Posted Sep 7, 2020 by Martin Armstrong
These Democratic state governors have been so draconian in suppressing their economies for political purposes. Then they have the audacity to turn around and raise taxes to cover the losses in revenue. New Jersey raised gasoline taxes. California is trying to install the first wealth tax, thanks to the French economist Piketty. But California is looking to raise its income tax to 54% on the richest people. Their state income taxes, already the highest in the nation at 13.3%, is proposed to be raised to 16.8% RETROACTIVELY to pay for this plandemic.
In Tennesse, Davidson County’s property tax rate has been raised sharply from $3.155 to $4.221 per $100 of assessed value in the city’s more urban areas. For a home appraised at $250,000, that would mean an increase of about $666.25 per year. They are chasing people out of cities, and like the fall of Rome, they will keep raising taxes rather than reduce their own expenditures, which are driven by pensions. That is a 34% increase in property taxes.
The Center for Budget & and Policy Priorities is telling states to raise income taxes on the rich. They recommend: “High-income tax increases can generate substantial revenues for investments in people and communities that provide economic and social benefits over the long term.” New York City and Chicago are experiencing a flight of the rich. They get no safety and cannot leave their homes at night, and these people recommend raising income taxes on them sharply. The Wall Street Journal has reported, “Even Joe Biden would raise the top marginal rate on work to over 50%.” Our sources are saying they want to return the income tax before the Regan tax cuts to 70%.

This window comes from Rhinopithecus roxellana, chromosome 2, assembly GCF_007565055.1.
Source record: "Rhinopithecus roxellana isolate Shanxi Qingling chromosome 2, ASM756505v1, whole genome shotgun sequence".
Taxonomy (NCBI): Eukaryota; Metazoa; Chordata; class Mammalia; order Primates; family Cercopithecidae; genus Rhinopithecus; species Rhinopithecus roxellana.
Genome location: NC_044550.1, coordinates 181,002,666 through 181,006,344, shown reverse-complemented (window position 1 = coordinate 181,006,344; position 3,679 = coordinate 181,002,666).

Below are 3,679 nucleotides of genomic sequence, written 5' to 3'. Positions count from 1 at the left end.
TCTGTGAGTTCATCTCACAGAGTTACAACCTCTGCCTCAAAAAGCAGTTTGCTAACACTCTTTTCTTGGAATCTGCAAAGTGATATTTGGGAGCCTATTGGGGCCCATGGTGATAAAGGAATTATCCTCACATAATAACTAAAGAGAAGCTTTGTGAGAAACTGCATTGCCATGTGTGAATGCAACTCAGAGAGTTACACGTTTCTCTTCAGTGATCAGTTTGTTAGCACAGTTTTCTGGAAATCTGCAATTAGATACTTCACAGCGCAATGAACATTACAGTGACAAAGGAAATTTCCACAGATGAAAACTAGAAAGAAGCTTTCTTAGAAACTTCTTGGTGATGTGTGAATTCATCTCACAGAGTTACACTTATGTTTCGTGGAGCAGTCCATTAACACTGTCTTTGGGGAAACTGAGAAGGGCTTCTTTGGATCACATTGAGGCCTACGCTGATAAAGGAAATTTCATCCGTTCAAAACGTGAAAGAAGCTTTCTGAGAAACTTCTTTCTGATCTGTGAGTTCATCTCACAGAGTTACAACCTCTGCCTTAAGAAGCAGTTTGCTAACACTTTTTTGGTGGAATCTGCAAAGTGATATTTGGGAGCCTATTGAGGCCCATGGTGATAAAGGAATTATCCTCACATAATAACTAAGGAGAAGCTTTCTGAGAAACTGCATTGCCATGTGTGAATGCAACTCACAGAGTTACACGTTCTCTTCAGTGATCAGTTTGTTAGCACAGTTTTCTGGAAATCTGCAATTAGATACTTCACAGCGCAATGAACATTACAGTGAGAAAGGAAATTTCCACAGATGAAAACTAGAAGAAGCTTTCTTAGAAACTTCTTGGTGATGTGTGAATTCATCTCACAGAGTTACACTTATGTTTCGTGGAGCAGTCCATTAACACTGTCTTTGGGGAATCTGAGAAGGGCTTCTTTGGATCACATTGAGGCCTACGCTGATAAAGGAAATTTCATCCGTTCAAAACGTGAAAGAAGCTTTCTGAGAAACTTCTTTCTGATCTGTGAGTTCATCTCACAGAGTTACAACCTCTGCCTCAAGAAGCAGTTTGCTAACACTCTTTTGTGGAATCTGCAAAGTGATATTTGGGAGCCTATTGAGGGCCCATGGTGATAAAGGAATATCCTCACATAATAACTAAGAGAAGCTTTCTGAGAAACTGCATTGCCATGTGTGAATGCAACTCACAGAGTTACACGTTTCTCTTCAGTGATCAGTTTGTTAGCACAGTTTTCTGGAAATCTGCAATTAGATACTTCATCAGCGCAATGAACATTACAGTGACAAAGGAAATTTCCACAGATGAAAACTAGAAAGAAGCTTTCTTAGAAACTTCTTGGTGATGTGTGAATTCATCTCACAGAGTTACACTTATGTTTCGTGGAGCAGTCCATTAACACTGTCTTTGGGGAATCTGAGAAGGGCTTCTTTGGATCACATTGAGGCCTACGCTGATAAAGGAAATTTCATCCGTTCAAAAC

Just who are these “rich” people the Democrats hate so much? About 9% of the households in America have income greater than $200,000. That is the husband and wife combined. They get almost 45% of all pre-tax income, according to the Tax Policy Center. Then there are the really rich, which include most politicians. They account for the top 0.4% of households, which works out to about 700,000 in total. These are households that have incomes greater than $1 million a year. They tend to earn 13% of all pre-tax income.
With the Reagan era, since the 1980s, those at the very top have experienced faster-growing incomes than the rest of America BECAUSE they are investors. This statistic is never explained, but the stock market and inflation have accounted for the bulk of these gains. The government prevents the average person from participating in investments because Social Security is just a slush fund for politicians — government bonds only.
The Congressional Budget Office estimates that the best-off 1% of American households that have an average annual income of $1.8 million (base on 2016 statistics) saw their inflation-adjust incomes before taxes nearly triple between 1979 and 2016. This is clearly the rise in the stock market and real estate values. Then, 9% of households benefited from investments by 75% while everyone else saw their pre-tax incomes rise by 33%. They will not address that the lower the income, the more government prevents them from investing for their retirement by seizing money for Social Security. If you are late on paying, they charge you interest far above any bank, but will never pay you interest on the money refunded. Taxes are always a one-way street.
The rich generally pay far more of their incomes in taxes than the average person thanks to the progressive nature of taxation. The top fifth of households got 54% of all income and paid 69% of federal taxes; the top 1% got 16% of the income and paid 25% of all federal taxes, according to the CBO. These statistics are skewed because the government benefits such as Social Security, food stamps, and welfare are never part of the analysis. The Marxists try to focus only on the remaining income for taxes and behind closed doors think it all belongs to them. It’s only a question of what they allow the great unwashed to retain.
Tags: Income Tax, property tax, Social Security, Taxes, wealth tax